First appeared in The San Francisco Examiner Career Section, 6/98

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Embracing Paradox Can Help You Beat The Clock

Have you heard of the old TV game show, "Beat The Clock"? Most of us live that way, unconsciously holding our breath as we dash from home to office to gym to supermarket, never pausing until life hands us The Big One: a crisis that throws us into reevaluation, catalyzing dramatic change.

It may be a positive transition, such as getting married or receiving a degree–the Chinese characters for "crisis" and "opportunity" are the same. It may be an illness or emotional awakening. Anything can act as the clarion call to our deeper selves. If you're starting to feel some strange symptoms of disharmony in your life, congratulations! You may be right on time for a career change.

Does this seem paradoxical? Consider that learning to embrace paradox– to become comfortable with a "both/and" way of being rather than the accepted "either/or" choices we're used to–is one of the keys to greater clarity and satisfaction, not only in your career, but in your life as a whole.

Expanding Time

The compressed, stifling lives we lead don't embody time as the ancients knew it, or time as indigenous peoples still enjoy it today. That clock on the wall is a construct invented for a linear, one-right-answer society, but believing time is something outside ourselves that we can buy, save or measure is like believing the Earth is flat. Time is essence: the changing of the seasons, the phases of the moon, the biological cycles of both women and men.

People who live in tune with these natural rhythms experience time as creative possibility, by honoring the paradox inherent in living. Life is orderly and messy (anyone with a small child knows this), pragmatic and unpredictable, spiritual and material.

As we expand into this broader sense of time, we come into a place of knowing the right time to act. The Greeks had a wonderful word for it: kairos, the crucial time of opportunity (remember, this can be heralded as crisis!). Kairos means that what might not have been right last year or last week may be perfect in the next moment. If you've been stalled at the crossroads for a while in your career quest, it may be that you've been too focused on "career" and not enough on "quest", the inner search for your true purpose and potential.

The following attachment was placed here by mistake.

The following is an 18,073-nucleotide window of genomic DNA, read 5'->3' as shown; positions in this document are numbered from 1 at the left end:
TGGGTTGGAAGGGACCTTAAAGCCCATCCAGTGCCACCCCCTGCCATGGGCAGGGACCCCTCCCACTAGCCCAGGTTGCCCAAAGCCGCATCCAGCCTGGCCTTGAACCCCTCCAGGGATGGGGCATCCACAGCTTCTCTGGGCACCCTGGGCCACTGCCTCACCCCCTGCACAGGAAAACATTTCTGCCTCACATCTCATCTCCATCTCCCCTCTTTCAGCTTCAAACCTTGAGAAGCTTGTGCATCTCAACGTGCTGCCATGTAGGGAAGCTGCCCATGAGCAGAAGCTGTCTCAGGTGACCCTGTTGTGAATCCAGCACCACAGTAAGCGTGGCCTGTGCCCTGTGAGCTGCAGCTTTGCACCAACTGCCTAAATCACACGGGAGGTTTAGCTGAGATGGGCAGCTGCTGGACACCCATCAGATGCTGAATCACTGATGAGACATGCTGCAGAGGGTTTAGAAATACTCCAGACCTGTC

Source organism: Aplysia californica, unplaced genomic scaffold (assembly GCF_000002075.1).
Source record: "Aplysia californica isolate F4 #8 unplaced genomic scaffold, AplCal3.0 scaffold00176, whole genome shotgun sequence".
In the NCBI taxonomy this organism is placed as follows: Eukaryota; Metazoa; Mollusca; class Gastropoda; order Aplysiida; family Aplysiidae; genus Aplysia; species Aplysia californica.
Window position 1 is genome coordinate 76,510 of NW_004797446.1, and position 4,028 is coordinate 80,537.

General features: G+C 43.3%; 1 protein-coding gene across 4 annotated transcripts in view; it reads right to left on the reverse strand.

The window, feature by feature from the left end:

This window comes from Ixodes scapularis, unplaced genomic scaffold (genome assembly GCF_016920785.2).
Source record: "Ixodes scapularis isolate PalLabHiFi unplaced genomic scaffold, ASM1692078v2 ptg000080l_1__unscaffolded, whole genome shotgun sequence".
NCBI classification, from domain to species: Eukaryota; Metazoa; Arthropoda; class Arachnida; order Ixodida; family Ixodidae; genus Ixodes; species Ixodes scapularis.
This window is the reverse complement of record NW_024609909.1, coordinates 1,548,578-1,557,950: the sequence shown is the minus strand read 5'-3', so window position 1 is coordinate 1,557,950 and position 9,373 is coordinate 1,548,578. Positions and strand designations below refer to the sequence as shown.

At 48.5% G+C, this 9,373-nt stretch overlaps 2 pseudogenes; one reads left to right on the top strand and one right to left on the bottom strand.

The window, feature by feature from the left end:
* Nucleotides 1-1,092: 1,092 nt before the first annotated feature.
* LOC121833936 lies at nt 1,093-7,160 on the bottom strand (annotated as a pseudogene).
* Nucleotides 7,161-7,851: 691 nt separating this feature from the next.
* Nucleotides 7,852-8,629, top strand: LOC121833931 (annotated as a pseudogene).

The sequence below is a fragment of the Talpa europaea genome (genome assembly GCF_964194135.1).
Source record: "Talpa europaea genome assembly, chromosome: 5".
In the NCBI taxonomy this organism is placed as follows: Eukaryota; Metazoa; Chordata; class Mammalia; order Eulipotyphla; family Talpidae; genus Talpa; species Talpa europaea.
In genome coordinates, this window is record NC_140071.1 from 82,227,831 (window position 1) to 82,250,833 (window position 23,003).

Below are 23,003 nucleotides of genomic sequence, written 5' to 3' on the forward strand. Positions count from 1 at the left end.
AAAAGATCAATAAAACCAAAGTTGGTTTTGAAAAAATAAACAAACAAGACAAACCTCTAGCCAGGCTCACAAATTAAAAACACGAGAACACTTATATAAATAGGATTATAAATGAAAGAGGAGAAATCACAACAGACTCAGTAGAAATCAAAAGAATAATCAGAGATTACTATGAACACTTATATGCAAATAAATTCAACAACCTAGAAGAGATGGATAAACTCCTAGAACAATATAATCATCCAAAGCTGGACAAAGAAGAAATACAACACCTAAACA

So we see that time, learning to live with paradox, and something as seemingly mundane as job hunting are all intimately related. By taking the time, when faced with the unfamiliar, to slow down, to breathe into the mystery and to look through a larger lens, with the eyes of wonder, we are able to sense the kairos, the right moment in which to be creative, to seize the opportunity.

Here's an exercise you can use to expand your thinking. The questions come from an indigenous calendar that uses thirteen moons (lunar months) of 28 days each.

Since this calendar is synchronized with Earth cycles and human biology, living the questions it asks retrains your mind. Visualize entering a 28-day cycle of inquiry with each question; let the question permeate your life during the entire month, so the responses you receive arise from an internal resonance.

Moon 1: "What is my purpose?"
Moon 2: "What is my challenge?"
Moon 3: "How can I best serve?"
Moon 4: "What is the form of action?"
Moon 5: "How can I best empower myself?"
Moon 6: "How can I organize for equality?"
Moon 7: "How can I attune my service to others?"
Moon 8: "Do I live what I believe?"
Moon 9: "How do I attain my purpose?"
Moon 10: "How do I perfect what I do?"
Moon 11: "How do I release and let go?"
Moon 12: "How can I dedicate myself to all that lives?"
Moon 13: "How can I increase my joy and love?"


As a "midwife for the soul" Amara Rose offers life purpose coaching, talks, CDs, e-courses, playshops, and an inspirational monthly newsletter, "What Shines." Please visit to learn more. Contact Amara at, or call: 1-800-862-0157 within the USA.

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